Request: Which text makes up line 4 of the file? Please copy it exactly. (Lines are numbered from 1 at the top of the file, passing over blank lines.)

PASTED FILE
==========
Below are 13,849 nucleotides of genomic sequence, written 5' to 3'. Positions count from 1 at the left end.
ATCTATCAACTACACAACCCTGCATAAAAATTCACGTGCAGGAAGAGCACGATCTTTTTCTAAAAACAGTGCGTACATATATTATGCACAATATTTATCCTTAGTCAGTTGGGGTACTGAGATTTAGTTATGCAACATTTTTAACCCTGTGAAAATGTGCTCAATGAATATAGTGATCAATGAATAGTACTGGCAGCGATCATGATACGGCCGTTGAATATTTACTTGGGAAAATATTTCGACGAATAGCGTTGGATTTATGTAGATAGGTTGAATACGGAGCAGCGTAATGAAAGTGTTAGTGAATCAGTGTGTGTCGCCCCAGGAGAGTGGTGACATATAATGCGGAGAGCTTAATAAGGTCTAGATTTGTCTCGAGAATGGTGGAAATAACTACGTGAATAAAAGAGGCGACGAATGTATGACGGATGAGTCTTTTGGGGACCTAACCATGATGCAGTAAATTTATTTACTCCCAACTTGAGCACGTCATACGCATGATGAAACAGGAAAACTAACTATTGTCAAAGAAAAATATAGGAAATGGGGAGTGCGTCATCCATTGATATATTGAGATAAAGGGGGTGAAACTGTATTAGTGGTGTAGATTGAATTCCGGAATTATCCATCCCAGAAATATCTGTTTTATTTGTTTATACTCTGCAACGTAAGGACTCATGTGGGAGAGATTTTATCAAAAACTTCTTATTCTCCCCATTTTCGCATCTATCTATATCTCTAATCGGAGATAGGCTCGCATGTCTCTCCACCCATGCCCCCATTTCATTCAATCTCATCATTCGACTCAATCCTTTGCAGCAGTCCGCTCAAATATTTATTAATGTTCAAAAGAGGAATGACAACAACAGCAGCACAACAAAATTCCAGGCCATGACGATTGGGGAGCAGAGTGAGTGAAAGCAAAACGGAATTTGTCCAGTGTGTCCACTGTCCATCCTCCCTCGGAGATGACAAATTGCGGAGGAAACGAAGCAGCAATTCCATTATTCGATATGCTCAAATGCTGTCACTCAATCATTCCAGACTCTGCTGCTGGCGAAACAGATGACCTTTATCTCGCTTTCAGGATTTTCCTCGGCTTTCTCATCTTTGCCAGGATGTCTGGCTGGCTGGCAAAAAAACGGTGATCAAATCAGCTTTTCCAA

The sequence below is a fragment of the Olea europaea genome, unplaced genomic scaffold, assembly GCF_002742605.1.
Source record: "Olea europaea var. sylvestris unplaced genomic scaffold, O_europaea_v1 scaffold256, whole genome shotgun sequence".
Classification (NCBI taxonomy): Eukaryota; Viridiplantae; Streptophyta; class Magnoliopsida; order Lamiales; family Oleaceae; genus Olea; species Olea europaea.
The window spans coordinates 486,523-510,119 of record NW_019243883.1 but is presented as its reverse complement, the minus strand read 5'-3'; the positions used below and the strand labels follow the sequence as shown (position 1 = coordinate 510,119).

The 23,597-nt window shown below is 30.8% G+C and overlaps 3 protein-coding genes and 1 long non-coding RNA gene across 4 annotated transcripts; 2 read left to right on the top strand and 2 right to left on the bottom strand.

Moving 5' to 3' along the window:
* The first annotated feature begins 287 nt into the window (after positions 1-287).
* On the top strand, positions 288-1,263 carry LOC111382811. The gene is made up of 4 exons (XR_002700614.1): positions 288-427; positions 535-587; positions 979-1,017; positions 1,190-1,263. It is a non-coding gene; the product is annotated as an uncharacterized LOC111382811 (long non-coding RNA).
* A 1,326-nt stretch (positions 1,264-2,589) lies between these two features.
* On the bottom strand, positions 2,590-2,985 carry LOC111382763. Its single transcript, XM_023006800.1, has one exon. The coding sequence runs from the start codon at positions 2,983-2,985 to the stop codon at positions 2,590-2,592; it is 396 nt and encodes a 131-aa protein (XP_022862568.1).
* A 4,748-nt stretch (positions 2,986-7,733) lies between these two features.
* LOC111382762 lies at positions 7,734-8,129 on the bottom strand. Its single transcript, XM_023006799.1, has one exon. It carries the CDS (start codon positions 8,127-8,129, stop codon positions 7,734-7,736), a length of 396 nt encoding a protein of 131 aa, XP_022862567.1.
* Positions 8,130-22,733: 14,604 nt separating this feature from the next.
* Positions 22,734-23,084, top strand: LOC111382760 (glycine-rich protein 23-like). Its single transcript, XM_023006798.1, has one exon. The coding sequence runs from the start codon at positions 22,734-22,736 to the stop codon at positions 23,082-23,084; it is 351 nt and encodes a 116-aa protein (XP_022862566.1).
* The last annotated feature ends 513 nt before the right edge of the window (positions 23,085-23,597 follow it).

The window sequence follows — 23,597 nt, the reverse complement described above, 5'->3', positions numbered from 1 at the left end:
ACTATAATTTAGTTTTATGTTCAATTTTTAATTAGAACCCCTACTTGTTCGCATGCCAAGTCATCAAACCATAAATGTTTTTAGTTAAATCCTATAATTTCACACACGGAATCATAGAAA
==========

Source record: "Olea europaea var. sylvestris unplaced genomic scaffold, O_europaea_v1 scaffold256, whole genome shotgun sequence".